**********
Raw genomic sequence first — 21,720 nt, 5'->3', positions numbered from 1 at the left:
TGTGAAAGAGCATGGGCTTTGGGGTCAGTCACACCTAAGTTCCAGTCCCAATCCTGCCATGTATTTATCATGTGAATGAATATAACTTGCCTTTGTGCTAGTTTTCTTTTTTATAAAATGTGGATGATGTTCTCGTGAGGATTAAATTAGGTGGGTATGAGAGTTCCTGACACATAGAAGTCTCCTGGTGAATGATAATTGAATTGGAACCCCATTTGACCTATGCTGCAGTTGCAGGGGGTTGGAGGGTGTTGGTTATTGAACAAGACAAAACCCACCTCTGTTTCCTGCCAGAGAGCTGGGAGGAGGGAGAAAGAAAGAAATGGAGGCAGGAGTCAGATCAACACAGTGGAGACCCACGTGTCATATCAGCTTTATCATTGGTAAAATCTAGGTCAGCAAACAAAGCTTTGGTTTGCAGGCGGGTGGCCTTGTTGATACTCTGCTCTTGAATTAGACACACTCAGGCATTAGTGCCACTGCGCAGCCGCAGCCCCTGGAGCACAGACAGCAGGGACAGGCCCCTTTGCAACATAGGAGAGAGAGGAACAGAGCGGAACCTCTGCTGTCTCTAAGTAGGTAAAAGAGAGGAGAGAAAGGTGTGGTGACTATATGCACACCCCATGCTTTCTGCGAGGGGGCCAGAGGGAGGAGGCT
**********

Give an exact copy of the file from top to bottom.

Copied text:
Raw genomic sequence first — 21,720 nt, 5'->3', positions numbered from 1 at the left:
TGTGAAAGAGCATGGGCTTTGGGGTCAGTCACACCTAAGTTCCAGTCCCAATCCTGCCATGTATTTATCATGTGAATGAATATAACTTGCCTTTGTGCTAGTTTTCTTTTTTATAAAATGTGGATGATGTTCTCGTGAGGATTAAATTAGGTGGGTATGAGAGTTCCTGACACATAGAAGTCTCCTGGTGAATGATAATTGAATTGGAACCCCATTTGACCTATGCTGCAGTTGCAGGGGGTTGGAGGGTGTTGGTTATTGAACAAGACAAAACCCACCTCTGTTTCCTGCCAGAGAGCTGGGAGGAGGGAGAAAGAAAGAAATGGAGGCAGGAGTCAGATCAACACAGTGGAGACCCACGTGTCATATCAGCTTTATCATTGGTAAAATCTAGGTCAGCAAACAAAGCTTTGGTTTGCAGGCGGGTGGCCTTGTTGATACTCTGCTCTTGAATTAGACACACTCAGGCATTAGTGCCACTGCGCAGCCGCAGCCCCTGGAGCACAGACAGCAGGGACAGGCCCCTTTGCAACATAGGAGAGAGAGGAACAGAGCGGAACCTCTGCTGTCTCTAAGTAGGTAAAAGAGAGGAGAGAAAGGTGTGGTGACTATATGCACACCCCATGCTTTCTGCGAGGGGGCCAGAGGGAGGAGGCT